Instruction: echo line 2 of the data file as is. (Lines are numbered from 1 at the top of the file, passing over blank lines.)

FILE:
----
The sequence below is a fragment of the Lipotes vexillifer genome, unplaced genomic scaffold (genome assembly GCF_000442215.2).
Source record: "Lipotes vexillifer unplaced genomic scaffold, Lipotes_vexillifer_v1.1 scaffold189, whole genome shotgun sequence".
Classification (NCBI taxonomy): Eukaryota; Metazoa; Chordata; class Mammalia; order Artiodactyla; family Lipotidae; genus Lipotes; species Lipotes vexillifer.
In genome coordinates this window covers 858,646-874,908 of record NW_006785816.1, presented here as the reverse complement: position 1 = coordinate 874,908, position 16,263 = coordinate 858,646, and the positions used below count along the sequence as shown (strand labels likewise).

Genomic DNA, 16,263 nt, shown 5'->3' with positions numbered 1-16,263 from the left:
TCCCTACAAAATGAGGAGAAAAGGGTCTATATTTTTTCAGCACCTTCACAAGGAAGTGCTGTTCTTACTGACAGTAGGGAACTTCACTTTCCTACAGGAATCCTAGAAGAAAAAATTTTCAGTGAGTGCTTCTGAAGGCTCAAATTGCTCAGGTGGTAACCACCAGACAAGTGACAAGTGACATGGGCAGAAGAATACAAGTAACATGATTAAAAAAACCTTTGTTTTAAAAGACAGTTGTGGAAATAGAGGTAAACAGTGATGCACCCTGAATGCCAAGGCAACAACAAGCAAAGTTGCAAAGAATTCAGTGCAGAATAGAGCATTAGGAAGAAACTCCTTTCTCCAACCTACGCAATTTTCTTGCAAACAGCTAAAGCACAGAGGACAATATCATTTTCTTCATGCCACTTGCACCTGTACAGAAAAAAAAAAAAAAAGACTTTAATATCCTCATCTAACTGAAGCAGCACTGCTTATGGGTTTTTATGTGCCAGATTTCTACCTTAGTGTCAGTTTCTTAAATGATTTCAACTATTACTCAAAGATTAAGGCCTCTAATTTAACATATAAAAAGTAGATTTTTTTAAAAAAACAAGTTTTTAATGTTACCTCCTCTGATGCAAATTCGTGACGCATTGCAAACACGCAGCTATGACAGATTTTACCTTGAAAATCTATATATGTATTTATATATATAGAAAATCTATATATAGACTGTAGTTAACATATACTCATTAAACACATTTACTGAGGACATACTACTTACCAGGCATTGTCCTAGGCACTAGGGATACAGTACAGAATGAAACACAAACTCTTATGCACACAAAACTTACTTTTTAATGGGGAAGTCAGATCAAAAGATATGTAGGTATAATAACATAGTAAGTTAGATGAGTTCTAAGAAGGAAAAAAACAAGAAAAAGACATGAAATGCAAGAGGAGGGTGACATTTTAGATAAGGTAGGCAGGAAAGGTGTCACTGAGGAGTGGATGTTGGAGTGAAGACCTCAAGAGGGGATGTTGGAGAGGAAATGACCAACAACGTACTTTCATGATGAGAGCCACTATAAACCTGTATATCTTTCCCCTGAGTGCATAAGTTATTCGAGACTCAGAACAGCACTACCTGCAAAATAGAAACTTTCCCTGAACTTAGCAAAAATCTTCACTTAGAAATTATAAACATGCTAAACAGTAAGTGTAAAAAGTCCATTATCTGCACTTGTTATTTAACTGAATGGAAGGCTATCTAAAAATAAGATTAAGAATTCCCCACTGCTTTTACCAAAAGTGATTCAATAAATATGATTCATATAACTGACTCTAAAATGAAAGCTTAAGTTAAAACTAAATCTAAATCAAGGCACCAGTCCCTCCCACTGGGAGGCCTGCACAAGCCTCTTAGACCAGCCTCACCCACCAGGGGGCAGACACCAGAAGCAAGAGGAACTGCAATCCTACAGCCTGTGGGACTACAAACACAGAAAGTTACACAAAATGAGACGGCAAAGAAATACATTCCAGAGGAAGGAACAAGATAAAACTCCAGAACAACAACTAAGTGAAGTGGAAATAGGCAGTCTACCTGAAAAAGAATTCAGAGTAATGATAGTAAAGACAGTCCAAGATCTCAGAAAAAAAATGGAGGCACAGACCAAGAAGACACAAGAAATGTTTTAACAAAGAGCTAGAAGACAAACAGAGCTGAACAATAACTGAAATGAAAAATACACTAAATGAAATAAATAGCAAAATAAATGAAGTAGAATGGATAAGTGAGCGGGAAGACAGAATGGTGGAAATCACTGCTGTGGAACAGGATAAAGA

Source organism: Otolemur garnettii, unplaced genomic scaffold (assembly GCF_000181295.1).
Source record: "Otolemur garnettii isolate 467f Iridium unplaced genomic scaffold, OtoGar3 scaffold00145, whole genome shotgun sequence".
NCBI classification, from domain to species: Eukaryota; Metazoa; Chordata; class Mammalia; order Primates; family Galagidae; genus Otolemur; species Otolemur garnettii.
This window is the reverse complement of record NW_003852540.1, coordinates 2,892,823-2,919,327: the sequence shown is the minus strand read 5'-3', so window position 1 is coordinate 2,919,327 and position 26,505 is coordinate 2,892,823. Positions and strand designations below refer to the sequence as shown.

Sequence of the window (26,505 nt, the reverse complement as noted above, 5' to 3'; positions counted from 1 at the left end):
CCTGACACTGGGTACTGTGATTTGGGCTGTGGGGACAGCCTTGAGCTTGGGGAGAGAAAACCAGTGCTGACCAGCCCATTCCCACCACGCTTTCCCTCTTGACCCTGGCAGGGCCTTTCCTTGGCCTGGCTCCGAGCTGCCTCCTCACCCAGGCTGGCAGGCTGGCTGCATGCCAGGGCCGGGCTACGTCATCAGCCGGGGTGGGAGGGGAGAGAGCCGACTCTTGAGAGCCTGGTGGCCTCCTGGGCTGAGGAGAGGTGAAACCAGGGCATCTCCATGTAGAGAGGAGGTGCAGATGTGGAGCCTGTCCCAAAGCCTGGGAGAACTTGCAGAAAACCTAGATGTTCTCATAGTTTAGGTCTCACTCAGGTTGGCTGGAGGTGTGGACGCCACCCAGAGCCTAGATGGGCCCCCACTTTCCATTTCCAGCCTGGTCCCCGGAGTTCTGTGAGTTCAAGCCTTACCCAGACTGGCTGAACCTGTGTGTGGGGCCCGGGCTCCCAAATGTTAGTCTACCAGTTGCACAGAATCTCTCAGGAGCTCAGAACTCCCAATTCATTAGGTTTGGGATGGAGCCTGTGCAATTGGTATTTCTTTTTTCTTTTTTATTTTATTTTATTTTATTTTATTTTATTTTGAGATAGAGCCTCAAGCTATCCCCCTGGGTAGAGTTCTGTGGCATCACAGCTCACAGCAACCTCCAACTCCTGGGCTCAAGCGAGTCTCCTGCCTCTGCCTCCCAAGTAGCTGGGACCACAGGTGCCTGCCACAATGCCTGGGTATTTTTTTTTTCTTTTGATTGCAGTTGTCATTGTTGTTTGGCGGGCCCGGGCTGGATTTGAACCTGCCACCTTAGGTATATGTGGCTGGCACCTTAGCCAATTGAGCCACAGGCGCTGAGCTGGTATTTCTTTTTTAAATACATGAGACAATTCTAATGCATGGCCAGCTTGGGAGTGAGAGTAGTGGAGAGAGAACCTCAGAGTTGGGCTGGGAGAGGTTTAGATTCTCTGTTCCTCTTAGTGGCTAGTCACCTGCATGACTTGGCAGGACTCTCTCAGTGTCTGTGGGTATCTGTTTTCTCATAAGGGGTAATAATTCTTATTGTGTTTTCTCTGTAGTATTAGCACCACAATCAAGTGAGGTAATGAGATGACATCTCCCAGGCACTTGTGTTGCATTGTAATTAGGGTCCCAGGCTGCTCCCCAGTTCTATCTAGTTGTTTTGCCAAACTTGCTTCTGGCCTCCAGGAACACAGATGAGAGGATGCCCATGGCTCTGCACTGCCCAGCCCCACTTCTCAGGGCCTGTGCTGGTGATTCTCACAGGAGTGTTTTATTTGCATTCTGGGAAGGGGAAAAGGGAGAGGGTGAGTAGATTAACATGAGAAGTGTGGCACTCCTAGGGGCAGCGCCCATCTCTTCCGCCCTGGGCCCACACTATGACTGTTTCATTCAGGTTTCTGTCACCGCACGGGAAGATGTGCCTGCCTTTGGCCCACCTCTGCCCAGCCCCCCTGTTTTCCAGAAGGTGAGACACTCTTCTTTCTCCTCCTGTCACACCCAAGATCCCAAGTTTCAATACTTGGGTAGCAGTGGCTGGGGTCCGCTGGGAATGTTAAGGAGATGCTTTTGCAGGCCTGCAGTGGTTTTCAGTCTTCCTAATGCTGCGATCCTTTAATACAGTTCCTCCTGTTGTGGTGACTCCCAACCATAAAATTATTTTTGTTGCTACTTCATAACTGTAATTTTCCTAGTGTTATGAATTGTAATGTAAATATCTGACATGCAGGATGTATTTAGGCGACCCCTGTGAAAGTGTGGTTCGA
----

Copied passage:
Source record: "Lipotes vexillifer unplaced genomic scaffold, Lipotes_vexillifer_v1.1 scaffold189, whole genome shotgun sequence".